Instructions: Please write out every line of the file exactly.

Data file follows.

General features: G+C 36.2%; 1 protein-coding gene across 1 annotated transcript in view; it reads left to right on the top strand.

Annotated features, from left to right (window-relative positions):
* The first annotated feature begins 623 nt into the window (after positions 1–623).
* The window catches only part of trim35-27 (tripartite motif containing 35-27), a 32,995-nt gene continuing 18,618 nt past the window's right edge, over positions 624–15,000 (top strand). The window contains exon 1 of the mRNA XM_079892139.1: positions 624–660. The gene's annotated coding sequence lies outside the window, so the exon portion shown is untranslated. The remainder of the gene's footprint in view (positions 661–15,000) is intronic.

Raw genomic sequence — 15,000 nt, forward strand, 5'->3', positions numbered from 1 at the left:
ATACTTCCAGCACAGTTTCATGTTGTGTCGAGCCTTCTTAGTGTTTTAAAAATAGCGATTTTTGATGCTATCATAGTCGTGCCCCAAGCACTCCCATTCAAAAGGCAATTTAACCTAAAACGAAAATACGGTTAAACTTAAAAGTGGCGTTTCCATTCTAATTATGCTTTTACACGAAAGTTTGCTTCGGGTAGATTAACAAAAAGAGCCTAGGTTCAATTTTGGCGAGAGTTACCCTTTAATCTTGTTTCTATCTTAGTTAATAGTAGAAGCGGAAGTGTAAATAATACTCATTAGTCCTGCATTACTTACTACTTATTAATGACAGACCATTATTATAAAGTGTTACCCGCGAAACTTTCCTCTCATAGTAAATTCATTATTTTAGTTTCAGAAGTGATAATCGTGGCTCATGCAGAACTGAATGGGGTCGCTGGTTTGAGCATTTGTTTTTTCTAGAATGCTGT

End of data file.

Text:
General features: G+C 36.2%; 1 protein-coding gene across 1 annotated transcript in view; it reads left to right on the top strand.

Annotated features, from left to right (window-relative positions):
* The first annotated feature begins 623 nt into the window (after positions 1–623).
* The window catches only part of trim35-27 (tripartite motif containing 35-27), a 32,995-nt gene continuing 18,618 nt past the window's right edge, over positions 624–15,000 (top strand). The window contains exon 1 of the mRNA XM_079892139.1: positions 624–660. The gene's annotated coding sequence lies outside the window, so the exon portion shown is untranslated. The remainder of the gene's footprint in view (positions 661–15,000) is intronic.

Raw genomic sequence — 15,000 nt, forward strand, 5'->3', positions numbered from 1 at the left:
ATACTTCCAGCACAGTTTCATGTTGTGTCGAGCCTTCTTAGTGTTTTAAAAATAGCGATTTTTGATGCTATCATAGTCGTGCCCCAAGCACTCCCATTCAAAAGGCAATTTAACCTAAAACGAAAATACGGTTAAACTTAAAAGTGGCGTTTCCATTCTAATTATGCTTTTACACGAAAGTTTGCTTCGGGTAGATTAACAAAAAGAGCCTAGGTTCAATTTTGGCGAGAGTTACCCTTTAATCTTGTTTCTATCTTAGTTAATAGTAGAAGCGGAAGTGTAAATAATACTCATTAGTCCTGCATTACTTACTACTTATTAATGACAGACCATTATTATAAAGTGTTACCCGCGAAACTTTCCTCTCATAGTAAATTCATTATTTTAGTTTCAGAAGTGATAATCGTGGCTCATGCAGAACTGAATGGGGTCGCTGGTTTGAGCATTTGTTTTTTCTAGAATGCTGT